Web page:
The State Doesn’t Care about Nature
Kabir Vega Castellanos
HAVANA TIMES — It’s becoming a more and more frequent occurrence to find cut down trees everywhere in the city of Havana. Sometimes they don’t even have electricity cables above them, so I don’t understand why they have to be cut down.
I also don’t understand what the law is with regard to forestation in a tropical country where the summer sun is simply a torture.
A few days ago, I was shocked to see that they had cut down a ceiba tree in Central Park itself. I don’t know whether they are planning on setting up a WIFI hotspot there, but it continues to be a touristy area, and just a few meters away from the recently inaugurated Hotel Manzana. A more ecological solution could have been found.
In this same Central Park, which is always very busy with passers-by and where buses which only transport tourists park, I have seen tourists eating a sandwich and street dogs watching them with pleading eyes.
How would those who have an ounce of sensitivity in them feel?
If they also see chopped up chickens in plastic bags on any street corner, a headless pigeon or a ceiba still standing but surrounded by foul-smelling animal corpses?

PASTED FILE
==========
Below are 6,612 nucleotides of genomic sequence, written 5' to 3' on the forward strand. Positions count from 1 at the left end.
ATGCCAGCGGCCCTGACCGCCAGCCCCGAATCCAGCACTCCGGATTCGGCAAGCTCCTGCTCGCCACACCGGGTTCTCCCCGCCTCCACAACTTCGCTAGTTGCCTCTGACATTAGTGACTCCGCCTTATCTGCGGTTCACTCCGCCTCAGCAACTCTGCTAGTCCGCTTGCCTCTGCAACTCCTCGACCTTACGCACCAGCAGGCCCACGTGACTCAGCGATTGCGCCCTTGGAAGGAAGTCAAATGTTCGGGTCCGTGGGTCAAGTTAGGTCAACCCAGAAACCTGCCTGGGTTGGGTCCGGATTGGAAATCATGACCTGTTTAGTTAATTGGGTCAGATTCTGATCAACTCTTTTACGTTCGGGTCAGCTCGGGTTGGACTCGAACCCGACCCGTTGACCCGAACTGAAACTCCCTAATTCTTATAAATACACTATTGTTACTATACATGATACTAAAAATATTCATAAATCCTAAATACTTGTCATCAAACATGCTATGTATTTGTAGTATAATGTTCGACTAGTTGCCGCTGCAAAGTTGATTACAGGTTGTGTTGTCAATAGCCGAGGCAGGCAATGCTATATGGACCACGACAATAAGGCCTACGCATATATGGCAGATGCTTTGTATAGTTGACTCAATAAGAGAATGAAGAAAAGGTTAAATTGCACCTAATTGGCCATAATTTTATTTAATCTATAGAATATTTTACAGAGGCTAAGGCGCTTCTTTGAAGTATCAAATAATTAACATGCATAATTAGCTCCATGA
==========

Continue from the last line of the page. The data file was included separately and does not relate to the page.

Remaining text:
The way horse cart drivers treat their horses is also shameful. They seem to take out all of their anger and frustration on the poor animal; I had the misfortune to bear witness to how one of them hit a poorly fed mare, just for his enjoyment.
Even though many tourists try to make their stay in our country the most pleasant they can, there are things which simply stand out to the naked eye.
Others involve themselves to the point that the souvenir they take home from Cuba is a stray cat or dog, which they have decided to save from their misery. A gift which gets them tangled in long and expensive paperwork.
But is it fair, is it right, that a tourist, somebody who is foreign to our land, has to be the one who helps ease our problems here?
The organizations which have popped up spontaneously and fight to find a solution to the agonizing situation of animals in Cuba (at this point, without an Animal Protection Law, which would be just the beginning of having a civilized society) are kept running by foreign donations.
Before the Revolution triumphed, Jeannette Rayder, a US resident on the island, was the first person to declare herself against animal abuse, the first person to demand that laws be created so as to protect them.
Is it possible that such obvious problems, which not only affect the aesthetic of the city but the health and hygiene of its citizens, only matter to foreigners?
What role does the State have, which is the one who controls and manages all of our resources? To just be a predator? Of cut down trees, of stray animals who die of diseases, accidents or by the dog catcher? Does the Law only exist to encourage destruction?
4 thoughts on “The State Doesn’t Care about Nature”
Brigitte, are you from the U.S.?
You Raphael Stephen-Pons quite simply don’t know what you are talking about. I know Cuba, my home is there, I have walked the National Parks – from Alexander Humboldt in the east to Guanahacabibes in the west – have you?